Unpaid internships* are increasingly a fact of life for college students. The National Association of Colleges and Employers found that 55 percent of the class of 2012 had an internship or co-op during their time in college. Almost half of those — 47 percent — were unpaid. A third of internships at for-profit companies were unpaid.
Depending on how you look at it, this is either massive exploitation of young people by powerful corporations which worsens inequality, or a valuable opportunity for on-the-job training at lower cost than a degree or certificate at a college or university.
But whatever your moral leanings, a judge on Tuesday confirmed what intern advocates have been alleging for years: a lot of these programs are illegal.
Judge William Pauley, who sits on the United States District Court for the Southern District of New York, ruled that Fox Searchlight’s use of interns in the production of the movies “Black Swan” and “500 Days of Summer” violated minimum wage and overtime laws, and that those interns can file a class action against the studio. He concluded:
They worked as paid employees work, providing an immediate advantage to their employer and performing low-level tasks not requiring specialized training. The benefits they may have received — such as knowledge of how a production or accounting office functions or references for future jobs — are the results of simply having worked as any other employee works, not of internships designed to be uniquely educational to the interns and of little utility to the employer. They received nothing approximating the education they would receive in an academic setting or vocational school.
The tests being hinted at there — of whether an internship provides valuable training and whether it benefits the firm or the intern more — reflect the reasoning of a 2010 fact sheet put out by the Department of Labor’s Wage and Hour Divison, which enforces these laws. That fact sheet sets up six criteria to determine if an internship is legal or not...
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Pauley cites that fact sheet, reproduces all six points, and then proceeds to determine if the internships in this case satisfied all six requirements. Perhaps the most important result of the ruling is that it treats that fact sheet, effectively, as a binding interpretation of federal law around internships.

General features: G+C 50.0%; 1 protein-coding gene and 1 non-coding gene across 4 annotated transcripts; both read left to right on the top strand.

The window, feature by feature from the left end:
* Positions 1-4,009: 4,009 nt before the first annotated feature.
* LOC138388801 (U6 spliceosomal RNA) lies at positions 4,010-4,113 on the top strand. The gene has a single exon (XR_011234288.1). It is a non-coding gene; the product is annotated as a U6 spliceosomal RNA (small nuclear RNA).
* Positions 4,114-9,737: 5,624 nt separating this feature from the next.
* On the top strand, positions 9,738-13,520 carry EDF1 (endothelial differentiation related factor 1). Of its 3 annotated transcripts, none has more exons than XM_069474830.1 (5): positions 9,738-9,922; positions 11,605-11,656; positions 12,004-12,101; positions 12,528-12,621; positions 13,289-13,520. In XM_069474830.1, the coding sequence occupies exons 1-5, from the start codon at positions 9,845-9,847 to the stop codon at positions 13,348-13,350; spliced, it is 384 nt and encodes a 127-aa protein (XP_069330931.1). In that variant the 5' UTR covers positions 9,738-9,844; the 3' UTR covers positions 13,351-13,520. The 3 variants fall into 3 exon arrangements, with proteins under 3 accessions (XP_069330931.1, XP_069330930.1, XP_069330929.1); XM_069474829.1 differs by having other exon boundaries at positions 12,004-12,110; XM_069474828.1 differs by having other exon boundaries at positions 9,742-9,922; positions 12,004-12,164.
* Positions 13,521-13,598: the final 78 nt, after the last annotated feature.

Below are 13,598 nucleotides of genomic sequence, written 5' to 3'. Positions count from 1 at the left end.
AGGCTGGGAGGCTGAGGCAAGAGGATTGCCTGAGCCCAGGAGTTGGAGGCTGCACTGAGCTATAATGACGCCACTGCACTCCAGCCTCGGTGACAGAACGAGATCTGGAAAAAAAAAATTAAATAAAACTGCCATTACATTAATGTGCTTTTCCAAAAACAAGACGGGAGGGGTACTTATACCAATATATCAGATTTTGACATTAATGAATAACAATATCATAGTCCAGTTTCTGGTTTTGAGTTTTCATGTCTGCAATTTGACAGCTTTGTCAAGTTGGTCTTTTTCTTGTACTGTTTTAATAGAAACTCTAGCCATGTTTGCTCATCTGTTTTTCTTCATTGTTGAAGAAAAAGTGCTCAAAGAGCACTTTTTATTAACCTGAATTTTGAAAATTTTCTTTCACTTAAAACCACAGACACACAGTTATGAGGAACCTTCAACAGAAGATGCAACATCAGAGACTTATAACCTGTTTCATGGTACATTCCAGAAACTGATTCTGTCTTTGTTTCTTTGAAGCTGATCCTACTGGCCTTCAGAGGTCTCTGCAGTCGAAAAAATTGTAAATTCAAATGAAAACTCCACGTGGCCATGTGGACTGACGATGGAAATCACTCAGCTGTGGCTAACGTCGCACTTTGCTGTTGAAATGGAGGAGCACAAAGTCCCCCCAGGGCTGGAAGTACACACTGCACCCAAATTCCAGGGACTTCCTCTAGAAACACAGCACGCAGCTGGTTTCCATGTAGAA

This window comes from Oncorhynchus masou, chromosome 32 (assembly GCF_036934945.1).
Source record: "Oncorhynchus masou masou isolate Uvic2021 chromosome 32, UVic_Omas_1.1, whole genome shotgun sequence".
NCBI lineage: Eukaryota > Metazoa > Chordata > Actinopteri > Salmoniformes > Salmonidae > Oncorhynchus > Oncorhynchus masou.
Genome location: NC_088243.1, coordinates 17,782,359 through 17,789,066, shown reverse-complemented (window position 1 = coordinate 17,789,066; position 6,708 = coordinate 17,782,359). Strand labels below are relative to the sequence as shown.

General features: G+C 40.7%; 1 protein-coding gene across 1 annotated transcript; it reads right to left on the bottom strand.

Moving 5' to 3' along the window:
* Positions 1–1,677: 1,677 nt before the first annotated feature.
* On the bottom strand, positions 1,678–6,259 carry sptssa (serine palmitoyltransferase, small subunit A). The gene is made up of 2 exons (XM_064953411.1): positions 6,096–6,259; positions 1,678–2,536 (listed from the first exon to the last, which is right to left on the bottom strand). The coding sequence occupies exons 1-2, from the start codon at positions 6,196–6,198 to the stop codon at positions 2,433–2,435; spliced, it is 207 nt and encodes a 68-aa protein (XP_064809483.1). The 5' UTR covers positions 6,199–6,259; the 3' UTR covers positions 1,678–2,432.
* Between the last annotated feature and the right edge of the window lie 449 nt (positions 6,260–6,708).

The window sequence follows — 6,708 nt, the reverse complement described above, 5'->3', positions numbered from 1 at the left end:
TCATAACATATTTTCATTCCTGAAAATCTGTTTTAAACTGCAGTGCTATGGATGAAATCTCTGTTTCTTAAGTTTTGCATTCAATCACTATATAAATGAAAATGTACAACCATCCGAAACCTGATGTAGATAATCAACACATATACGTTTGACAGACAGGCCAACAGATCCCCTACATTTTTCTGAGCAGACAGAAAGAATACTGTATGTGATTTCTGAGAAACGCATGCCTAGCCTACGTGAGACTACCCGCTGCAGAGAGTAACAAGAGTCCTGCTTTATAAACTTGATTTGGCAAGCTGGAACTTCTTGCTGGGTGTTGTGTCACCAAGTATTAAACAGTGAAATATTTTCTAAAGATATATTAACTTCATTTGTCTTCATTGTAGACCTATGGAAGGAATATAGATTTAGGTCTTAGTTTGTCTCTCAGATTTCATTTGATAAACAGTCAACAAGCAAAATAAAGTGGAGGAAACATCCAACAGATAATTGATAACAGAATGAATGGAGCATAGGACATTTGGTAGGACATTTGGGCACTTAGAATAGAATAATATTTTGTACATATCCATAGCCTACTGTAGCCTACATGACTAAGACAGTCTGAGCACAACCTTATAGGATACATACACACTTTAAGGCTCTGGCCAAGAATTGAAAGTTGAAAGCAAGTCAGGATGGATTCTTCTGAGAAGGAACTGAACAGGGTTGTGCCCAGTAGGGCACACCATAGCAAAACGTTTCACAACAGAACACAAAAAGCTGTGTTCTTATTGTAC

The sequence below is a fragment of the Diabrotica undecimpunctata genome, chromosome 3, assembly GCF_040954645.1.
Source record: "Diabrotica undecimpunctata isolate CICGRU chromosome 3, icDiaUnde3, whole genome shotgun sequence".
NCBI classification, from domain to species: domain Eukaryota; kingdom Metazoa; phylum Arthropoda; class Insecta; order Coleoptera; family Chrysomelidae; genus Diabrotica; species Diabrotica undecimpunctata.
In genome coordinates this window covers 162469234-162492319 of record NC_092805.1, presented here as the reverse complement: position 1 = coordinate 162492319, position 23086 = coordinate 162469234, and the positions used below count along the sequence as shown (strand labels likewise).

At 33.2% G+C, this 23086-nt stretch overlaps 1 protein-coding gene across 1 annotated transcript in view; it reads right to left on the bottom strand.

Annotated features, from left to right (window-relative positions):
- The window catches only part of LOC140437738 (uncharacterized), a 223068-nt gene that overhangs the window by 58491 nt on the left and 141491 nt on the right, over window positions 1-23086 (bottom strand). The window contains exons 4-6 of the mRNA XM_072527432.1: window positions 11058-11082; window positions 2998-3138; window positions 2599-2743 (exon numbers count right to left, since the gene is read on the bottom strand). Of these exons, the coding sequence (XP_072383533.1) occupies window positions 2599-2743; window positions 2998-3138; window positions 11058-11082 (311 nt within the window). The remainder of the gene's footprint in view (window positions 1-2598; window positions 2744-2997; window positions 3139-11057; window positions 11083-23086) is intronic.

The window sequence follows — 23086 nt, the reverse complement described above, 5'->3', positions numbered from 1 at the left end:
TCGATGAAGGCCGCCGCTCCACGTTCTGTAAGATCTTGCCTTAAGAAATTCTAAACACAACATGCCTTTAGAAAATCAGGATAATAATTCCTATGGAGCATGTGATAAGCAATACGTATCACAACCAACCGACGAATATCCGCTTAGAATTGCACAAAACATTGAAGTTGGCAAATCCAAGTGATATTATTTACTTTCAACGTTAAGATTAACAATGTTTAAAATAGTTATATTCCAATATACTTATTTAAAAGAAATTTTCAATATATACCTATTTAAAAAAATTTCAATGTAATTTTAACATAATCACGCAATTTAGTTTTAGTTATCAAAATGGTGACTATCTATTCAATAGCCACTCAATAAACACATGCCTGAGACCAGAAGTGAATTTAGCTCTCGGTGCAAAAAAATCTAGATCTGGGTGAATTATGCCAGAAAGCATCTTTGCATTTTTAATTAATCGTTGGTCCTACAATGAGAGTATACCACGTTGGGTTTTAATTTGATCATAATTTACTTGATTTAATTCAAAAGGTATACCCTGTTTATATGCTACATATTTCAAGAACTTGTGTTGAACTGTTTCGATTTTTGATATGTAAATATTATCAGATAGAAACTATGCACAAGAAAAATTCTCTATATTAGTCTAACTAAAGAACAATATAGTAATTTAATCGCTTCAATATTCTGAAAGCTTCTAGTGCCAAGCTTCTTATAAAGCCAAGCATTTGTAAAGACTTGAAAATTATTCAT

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Some employment attorneys think that move is a mistake. “You’ve got to consider a lot of different factors including these six factors,” Camille Olson, a partner at Seyfarth and Shaw who frequently defends companies in wage and hour cases.
A better analysis, she argues, can be found in Xuedan Wang v. The Hearst Corporation, a case in which Wang, a former unpaid intern at Harper’s Bazaar, tried to put together a class action on behalf of the Heart Corporation’s unpaid interns. The judge in that case, Harold Baer (also of the Southern District of New York), didn’t discount the six-factors in the fact sheet [...] but also argued that one must look at the “totality of circumstances.”
Baer ruled that Wang couldn’t file a class action, [...] That is, unlike Pauley, he declined to rule, without a trial, that Wang and her prospective co-plaintiffs were employees covered by minimum wage and overtime laws.
The trial has been adjourned indefinitely, though Juno Turner, one of Wang’s attorneys at the firm Outten & Golden, which also represents the interns in the Fox case, confirms that they’re planning on going forward with a jury trial. All of which reinforces Olson’s point that Pauley is just just one judge, in just one district, and it’s hard to predict what appeals court judges will rule on any of these cases.
As you can imagine, intern advocates disagree vehemently with Olson’s suggestion that the reasoning in the Pauley ruling was weak. ” I think the reasoning will stand up strongly and clearly,” Ross Perlin, author of “Intern Nation” and a critic of unpaid internships, says. That includes, he continues, the reasoning that for-profit companies’ interns are employees entitled to back pay, and that they constitute a class that can file a class action suit.
They also differ on which kinds of firms are breaking these laws. Perlin argues that even non-profit firms — which are allowed to have unpaid “volunteers” — are likely in violation of the law if they have actual unpaid interns. “Just because you’re working for somebody who’s been classified as a 501(c)3 doesn’t mean you don’t have to treat them like workers,” he says, though he concedes, “Interns would have the burden of proving they’re not volunteers. Somebody is going to have to step up and make the case.” A logical place to start, he says, would be D.C. “Congress has exempted its own interns from the Fair Labor Standards Act,” he says. “That’s something waiting to be addressed.”
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*Full disclosure: I’ve had three unpaid summer internships in my life, two at nonprofits and one at a for-profit that hasn’t made a profit in years. The Washington Post pays its interns, who are great.